In an interview with The Sun, Clare said: "Being more mindful with my money has probably saved me thousands already.
"I really hope that will continue and compound into the future."
So, first up, you'd better start by writing down some bad spending habits. Clare suggests three, but write them down and make them real. That might give you a better perspective next time - let's say - you head for the online shopping websites when you've had a bad day.
Then, you need to watch out for what you get on credit.
Obviously, you end up paying more for the products through interest most times, but also you'll appreciate something more if you see the chunk of money fly away on it.
In her book, The Real Life Money Journal, Clare writes: "Paying with credit allows us to delay the effect of our purchase.
"Not associating the financial of something with the item itself can cause problems as it skews our judgement when deciding whether or not something is 'worth it'."
Remember those spending habits we mentioned? Well, you could try to ask yourself a few test questions before you buy something to check whether you're just spending emotionally.
Clare suggests asking yourself: "Am I trying to fill a void?"
Other great questions include 'do I need this?' and 'am I enjoying this?'
Clare also suggests a checklist to get through to stop yourself spending as an impulse.
Unsubscribe from mailing lists, delete your apps, remove the auto-fill for your cards, disable payment via thumbprint on your phone, take some time to sleep it over when considering buying anything significant, and impose a curfew on yourself to prevent any late-night shopping.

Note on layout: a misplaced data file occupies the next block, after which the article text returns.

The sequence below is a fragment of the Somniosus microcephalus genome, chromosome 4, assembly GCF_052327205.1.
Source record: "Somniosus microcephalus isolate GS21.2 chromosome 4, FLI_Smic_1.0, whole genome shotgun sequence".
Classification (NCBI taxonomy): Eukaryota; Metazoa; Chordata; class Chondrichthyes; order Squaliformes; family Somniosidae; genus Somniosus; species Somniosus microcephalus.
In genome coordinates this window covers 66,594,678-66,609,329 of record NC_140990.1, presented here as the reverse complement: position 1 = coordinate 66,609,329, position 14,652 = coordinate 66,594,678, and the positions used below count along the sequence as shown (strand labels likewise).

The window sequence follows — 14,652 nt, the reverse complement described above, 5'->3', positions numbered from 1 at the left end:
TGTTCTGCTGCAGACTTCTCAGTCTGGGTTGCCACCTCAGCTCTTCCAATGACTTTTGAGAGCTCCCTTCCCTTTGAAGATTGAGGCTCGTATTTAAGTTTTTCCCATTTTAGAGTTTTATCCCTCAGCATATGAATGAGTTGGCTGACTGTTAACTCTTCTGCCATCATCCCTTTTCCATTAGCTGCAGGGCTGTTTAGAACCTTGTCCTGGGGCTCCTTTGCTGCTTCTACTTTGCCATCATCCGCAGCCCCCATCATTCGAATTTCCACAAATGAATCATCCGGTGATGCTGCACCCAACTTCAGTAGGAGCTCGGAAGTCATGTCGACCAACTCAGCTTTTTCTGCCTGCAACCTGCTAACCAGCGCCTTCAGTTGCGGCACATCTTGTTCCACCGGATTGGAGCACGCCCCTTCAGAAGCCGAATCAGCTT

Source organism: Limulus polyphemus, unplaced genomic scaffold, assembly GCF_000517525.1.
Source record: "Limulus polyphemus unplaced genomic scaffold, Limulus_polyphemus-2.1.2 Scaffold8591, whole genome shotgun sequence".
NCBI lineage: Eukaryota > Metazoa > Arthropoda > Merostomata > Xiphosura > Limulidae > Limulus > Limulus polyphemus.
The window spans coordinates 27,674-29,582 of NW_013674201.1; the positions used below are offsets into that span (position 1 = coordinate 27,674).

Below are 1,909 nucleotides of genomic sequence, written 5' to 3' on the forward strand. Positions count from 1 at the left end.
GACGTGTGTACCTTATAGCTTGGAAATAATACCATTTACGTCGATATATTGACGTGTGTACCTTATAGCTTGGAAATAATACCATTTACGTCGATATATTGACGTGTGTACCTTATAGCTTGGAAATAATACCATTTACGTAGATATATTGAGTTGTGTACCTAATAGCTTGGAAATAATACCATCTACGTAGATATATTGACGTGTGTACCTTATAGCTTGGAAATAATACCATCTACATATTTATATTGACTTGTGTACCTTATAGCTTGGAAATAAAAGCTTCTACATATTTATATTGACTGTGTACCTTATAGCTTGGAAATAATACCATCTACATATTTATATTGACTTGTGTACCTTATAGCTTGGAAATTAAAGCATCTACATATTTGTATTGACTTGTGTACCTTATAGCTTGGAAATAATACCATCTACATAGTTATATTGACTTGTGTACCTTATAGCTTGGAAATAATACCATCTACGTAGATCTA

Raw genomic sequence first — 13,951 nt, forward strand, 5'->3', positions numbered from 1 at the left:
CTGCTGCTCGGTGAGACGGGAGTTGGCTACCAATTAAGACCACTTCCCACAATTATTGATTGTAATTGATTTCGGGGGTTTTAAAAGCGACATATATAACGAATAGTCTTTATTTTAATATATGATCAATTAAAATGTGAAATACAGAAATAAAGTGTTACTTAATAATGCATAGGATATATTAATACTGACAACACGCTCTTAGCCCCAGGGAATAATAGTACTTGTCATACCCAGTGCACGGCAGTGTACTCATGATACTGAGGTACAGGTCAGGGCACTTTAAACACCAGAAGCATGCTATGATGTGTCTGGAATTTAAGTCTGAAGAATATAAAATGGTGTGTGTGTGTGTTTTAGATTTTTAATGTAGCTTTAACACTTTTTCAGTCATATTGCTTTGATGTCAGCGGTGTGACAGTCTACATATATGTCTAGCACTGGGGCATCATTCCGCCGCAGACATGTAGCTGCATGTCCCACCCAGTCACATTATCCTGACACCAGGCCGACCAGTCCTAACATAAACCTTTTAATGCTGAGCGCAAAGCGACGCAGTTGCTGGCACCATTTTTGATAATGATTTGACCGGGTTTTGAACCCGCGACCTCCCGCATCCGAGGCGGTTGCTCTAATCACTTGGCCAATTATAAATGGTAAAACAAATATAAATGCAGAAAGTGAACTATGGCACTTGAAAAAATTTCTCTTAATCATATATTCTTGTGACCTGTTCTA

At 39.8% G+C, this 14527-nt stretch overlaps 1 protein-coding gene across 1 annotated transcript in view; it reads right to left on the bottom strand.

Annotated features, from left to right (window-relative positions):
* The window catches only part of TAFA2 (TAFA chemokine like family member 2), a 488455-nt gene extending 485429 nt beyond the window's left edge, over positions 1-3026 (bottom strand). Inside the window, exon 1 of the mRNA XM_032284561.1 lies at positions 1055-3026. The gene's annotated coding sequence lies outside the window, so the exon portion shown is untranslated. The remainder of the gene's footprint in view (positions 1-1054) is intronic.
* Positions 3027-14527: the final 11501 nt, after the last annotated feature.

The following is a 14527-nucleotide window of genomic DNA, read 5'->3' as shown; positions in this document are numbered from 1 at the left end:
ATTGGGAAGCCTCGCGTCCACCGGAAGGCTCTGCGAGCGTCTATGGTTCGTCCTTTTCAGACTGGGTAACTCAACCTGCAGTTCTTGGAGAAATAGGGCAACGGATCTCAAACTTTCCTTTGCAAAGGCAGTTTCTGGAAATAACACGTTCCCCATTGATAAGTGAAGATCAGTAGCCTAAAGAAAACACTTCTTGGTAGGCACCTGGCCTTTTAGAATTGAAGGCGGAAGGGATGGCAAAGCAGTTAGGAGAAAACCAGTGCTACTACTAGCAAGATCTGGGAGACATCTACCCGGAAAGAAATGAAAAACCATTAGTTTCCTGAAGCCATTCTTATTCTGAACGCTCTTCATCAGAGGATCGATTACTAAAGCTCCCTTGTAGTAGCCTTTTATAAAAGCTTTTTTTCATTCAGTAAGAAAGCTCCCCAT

Then, you could separate out your 'wants' and your 'needs'.
Obviously, it's totally fine if you want something. But it's important to distinguish between what we have to have and what we want to have.
Have a good think about it, maybe write it all down to make it real, and see if you really need something before purchasing.
Clare added: "My 'want list' has a 'why' column - not because I think everyone has to painstakingly justify everything they buy for themselves...
"But just to make sure everything on the list is there for the right reasons, and I'm not going to end up with buyer's remorse."
Back to those needs, though.
When you've written down the wants and needs, add in a 'priority' column for things that you absolutely need to buy next.
Get stuck into the bills and debts first, as they're going to land you in trouble if you miss payments, and speak to your lender or provider - as well as seeking free advice - if you're struggling.
Once all that is done, have a crack at the wants column.
You can work out ways to save by giving yourself an allowance, or by saving up through loyalty schemes, or - if you've gotta have it - by buying second hand.
Failing that, you can always sell something you have already but no longer want or need to facilitate the purchases.
Either way, remember this is only a guideline, and don't beat yourself up about it too much. But keeping on top of your finances is a good way to keep extra stress out of your life, too.
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